Sourceforge, once the go-to site for open source project management, has experienced a rough time in recent years thanks to the rise of competing services like GitHub, but also because of the DevShare program and placement of advertisement on the site.
Projects hosted on SourceForge could apply for the DevShare program to bundle adware with project installers for the Windows operating system.
The then parent company of SourceForge tried to expand the reach of the program back in 2015 by adding the modified installer to abandoned projects as well, but quickly stopped doing so after the site was hit by a storm of bad publicity over the change.
Sourceforge and Slashdot were sold to BIZX back in January 2016, and it was clear right from the start that things were going to change dramatically.
The company had plans to regain the trust of the open source community, and to become once-again the "most trusted destination for open source software discovery, development, collaboration and distribution on the web".
Logan Abbott, one of the owners of BIZX, told Foss Force that he disagreed with "some of the previous monetization strategies", and that his company had "immediate plans to discontinue programs inconsistent with [..] being a trusted and reliable source for the entire open source community".
Abbott confirmed this in a new blog post on the official SourceForge blog yesterday where he announced the termination of the DevShare program on the site.
Our first order of business was to terminate the “DevShare” program. As of last week, the DevShare program was completely eliminated. The DevShare program delivered installer bundles as part of the download for participating projects. We want to restore our reputation as a trusted home for open source software, and this was a clear first step towards that. We’re more interested in doing the right thing than making extra short-term profit.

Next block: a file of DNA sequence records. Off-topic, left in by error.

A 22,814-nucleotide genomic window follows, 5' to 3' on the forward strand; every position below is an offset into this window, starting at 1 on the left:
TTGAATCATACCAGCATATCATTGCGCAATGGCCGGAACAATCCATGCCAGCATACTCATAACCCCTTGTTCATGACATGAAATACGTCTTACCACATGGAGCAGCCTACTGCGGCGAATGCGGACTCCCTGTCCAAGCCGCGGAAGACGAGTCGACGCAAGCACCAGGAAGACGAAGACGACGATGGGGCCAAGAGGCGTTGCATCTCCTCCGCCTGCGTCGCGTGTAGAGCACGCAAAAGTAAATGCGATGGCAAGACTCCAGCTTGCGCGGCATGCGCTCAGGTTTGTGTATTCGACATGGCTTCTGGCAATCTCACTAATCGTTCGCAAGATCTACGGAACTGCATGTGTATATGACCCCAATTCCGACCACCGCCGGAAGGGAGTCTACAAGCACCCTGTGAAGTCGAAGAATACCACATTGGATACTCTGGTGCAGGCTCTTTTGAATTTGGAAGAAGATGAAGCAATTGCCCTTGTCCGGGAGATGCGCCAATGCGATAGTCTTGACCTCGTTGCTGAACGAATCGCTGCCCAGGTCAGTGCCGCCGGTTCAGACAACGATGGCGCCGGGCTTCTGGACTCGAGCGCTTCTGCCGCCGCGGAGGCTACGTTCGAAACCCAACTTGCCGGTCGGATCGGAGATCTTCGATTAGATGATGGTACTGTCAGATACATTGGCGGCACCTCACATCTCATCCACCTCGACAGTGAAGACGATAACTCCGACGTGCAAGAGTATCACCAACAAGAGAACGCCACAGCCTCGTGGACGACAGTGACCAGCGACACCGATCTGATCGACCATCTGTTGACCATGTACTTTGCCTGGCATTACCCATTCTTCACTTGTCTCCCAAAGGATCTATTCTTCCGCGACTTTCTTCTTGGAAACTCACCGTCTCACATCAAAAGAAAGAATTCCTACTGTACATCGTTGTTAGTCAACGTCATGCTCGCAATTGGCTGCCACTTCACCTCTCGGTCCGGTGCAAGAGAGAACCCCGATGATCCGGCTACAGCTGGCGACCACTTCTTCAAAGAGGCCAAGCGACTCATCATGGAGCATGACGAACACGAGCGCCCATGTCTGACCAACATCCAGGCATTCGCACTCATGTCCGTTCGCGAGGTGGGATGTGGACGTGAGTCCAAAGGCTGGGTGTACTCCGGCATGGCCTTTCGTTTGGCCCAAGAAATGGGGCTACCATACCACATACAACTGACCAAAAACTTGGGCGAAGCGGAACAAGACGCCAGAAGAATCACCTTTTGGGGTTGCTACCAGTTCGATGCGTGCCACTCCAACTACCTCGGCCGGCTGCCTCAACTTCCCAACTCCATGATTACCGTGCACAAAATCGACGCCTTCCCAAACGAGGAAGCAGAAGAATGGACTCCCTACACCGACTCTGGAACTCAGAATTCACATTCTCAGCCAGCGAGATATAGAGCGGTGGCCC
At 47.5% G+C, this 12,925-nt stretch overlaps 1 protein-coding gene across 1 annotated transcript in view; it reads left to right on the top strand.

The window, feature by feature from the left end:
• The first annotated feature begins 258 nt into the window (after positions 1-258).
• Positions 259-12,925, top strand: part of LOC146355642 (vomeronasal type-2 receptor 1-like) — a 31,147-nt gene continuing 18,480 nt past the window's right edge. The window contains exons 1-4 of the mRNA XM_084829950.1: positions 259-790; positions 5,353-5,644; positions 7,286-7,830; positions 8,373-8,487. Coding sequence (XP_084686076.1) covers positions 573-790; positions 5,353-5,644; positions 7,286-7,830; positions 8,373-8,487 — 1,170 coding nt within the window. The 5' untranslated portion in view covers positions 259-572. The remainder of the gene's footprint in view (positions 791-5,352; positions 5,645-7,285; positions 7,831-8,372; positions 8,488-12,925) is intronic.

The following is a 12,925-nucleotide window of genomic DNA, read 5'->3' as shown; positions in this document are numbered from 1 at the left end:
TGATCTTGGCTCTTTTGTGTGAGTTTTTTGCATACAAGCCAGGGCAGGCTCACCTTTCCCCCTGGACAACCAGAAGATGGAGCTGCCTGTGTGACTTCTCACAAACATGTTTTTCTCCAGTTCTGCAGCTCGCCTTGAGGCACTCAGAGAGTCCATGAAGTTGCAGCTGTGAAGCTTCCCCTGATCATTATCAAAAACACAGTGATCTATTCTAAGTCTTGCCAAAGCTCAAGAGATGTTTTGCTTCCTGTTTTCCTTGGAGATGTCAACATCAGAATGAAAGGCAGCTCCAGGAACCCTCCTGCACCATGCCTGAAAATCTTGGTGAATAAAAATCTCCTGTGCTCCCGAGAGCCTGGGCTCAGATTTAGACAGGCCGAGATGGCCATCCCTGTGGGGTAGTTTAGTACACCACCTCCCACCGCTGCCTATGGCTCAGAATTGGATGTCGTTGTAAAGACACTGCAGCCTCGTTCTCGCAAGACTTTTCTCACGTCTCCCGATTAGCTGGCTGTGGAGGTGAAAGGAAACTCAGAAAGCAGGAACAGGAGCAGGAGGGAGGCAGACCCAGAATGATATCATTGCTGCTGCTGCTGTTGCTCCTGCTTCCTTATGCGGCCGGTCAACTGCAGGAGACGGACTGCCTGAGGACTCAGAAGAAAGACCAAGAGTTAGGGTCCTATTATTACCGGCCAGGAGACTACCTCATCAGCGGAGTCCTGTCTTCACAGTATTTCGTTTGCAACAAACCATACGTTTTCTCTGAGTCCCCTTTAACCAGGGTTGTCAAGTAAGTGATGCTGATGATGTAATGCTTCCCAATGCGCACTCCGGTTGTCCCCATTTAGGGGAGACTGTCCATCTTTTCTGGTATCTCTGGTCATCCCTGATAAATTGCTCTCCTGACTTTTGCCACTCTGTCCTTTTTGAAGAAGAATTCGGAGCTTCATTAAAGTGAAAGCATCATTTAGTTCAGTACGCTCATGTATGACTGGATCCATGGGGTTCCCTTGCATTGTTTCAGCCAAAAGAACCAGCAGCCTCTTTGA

A quick check revealed that the SourceForge installer is no longer used by projects like FileZilla that used it in the past. The programs are delivered without a wrapper that promotes the installation of third-party software on machines running Windows.
The move is just one of several that the new owners want to make to regain the trust of the community. While no specifics were revealed in the blog post, it appears that SourceForge could once again become a trusted destination for open source projects.
This won't happen overnight though and it is still too early to tell how the plans of the new owners will pan out.
Still, the termination of the DevShare program is a step in the right direction.